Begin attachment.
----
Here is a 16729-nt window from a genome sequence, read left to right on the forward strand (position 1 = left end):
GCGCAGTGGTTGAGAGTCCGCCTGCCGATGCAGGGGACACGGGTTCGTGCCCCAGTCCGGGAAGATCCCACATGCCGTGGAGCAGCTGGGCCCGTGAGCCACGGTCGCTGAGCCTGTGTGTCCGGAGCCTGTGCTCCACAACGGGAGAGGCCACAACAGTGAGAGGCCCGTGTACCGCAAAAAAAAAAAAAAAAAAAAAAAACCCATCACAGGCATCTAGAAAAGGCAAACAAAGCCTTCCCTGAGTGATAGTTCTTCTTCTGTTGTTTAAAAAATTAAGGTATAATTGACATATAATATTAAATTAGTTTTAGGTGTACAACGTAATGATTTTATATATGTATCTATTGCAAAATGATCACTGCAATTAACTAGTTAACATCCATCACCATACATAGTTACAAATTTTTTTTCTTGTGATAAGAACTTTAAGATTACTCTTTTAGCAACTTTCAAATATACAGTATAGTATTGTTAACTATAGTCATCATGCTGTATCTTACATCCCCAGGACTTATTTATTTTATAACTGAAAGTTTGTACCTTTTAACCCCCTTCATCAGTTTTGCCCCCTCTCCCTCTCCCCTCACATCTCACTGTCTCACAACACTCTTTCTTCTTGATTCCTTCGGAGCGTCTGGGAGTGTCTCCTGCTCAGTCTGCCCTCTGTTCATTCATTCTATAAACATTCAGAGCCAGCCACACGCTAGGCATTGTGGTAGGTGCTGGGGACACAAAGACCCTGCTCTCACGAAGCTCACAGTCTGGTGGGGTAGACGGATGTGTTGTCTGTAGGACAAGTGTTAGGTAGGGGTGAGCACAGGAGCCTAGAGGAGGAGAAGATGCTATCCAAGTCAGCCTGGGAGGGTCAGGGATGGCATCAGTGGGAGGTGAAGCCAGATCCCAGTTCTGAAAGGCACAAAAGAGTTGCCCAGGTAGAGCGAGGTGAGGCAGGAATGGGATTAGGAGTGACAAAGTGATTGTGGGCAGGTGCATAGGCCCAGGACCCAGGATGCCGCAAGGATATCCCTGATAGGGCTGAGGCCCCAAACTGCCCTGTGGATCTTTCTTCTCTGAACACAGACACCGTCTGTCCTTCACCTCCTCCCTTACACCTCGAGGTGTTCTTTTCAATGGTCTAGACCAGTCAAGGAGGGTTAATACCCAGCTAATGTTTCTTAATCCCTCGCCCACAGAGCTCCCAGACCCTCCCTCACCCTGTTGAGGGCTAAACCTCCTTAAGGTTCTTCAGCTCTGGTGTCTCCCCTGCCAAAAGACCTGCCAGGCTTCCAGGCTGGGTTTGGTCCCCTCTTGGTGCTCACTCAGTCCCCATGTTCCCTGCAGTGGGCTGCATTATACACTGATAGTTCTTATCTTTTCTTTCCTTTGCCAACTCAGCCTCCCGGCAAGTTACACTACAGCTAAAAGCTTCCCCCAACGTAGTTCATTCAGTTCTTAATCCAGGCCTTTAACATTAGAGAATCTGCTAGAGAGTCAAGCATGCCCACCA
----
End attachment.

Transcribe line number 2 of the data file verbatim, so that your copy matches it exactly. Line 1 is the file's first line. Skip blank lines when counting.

GCGCAGTGGTTGAGAGTCCGCCTGCCGATGCAGGGGACACGGGTTCGTGCCCCAGTCCGGGAAGATCCCACATGCCGTGGAGCAGCTGGGCCCGTGAGCCACGGTCGCTGAGCCTGTGTGTCCGGAGCCTGTGCTCCACAACGGGAGAGGCCACAACAGTGAGAGGCCCGTGTACCGCAAAAAAAAAAAAAAAAAAAAAAAACCCATCACAGGCATCTAGAAAAGGCAAACAAAGCCTTCCCTGAGTGATAGTTCTTCTTCTGTTGTTTAAAAAATTAAGGTATAATTGACATATAATATTAAATTAGTTTTAGGTGTACAACGTAATGATTTTATATATGTATCTATTGCAAAATGATCACTGCAATTAACTAGTTAACATCCATCACCATACATAGTTACAAATTTTTTTTCTTGTGATAAGAACTTTAAGATTACTCTTTTAGCAACTTTCAAATATACAGTATAGTATTGTTAACTATAGTCATCATGCTGTATCTTACATCCCCAGGACTTATTTATTTTATAACTGAAAGTTTGTACCTTTTAACCCCCTTCATCAGTTTTGCCCCCTCTCCCTCTCCCCTCACATCTCACTGTCTCACAACACTCTTTCTTCTTGATTCCTTCGGAGCGTCTGGGAGTGTCTCCTGCTCAGTCTGCCCTCTGTTCATTCATTCTATAAACATTCAGAGCCAGCCACACGCTAGGCATTGTGGTAGGTGCTGGGGACACAAAGACCCTGCTCTCACGAAGCTCACAGTCTGGTGGGGTAGACGGATGTGTTGTCTGTAGGACAAGTGTTAGGTAGGGGTGAGCACAGGAGCCTAGAGGAGGAGAAGATGCTATCCAAGTCAGCCTGGGAGGGTCAGGGATGGCATCAGTGGGAGGTGAAGCCAGATCCCAGTTCTGAAAGGCACAAAAGAGTTGCCCAGGTAGAGCGAGGTGAGGCAGGAATGGGATTAGGAGTGACAAAGTGATTGTGGGCAGGTGCATAGGCCCAGGACCCAGGATGCCGCAAGGATATCCCTGATAGGGCTGAGGCCCCAAACTGCCCTGTGGATCTTTCTTCTCTGAACACAGACACCGTCTGTCCTTCACCTCCTCCCTTACACCTCGAGGTGTTCTTTTCAATGGTCTAGACCAGTCAAGGAGGGTTAATACCCAGCTAATGTTTCTTAATCCCTCGCCCACAGAGCTCCCAGACCCTCCCTCACCCTGTTGAGGGCTAAACCTCCTTAAGGTTCTTCAGCTCTGGTGTCTCCCCTGCCAAAAGACCTGCCAGGCTTCCAGGCTGGGTTTGGTCCCCTCTTGGTGCTCACTCAGTCCCCATGTTCCCTGCAGTGGGCTGCATTATACACTGATAGTTCTTATCTTTTCTTTCCTTTGCCAACTCAGCCTCCCGGCAAGTTACACTACAGCTAAAAGCTTCCCCCAACGTAGTTCATTCAGTTCTTAATCCAGGCCTTTAACATTAGAGAATCTGCTAGAGAGTCAAGCATGCCCACCA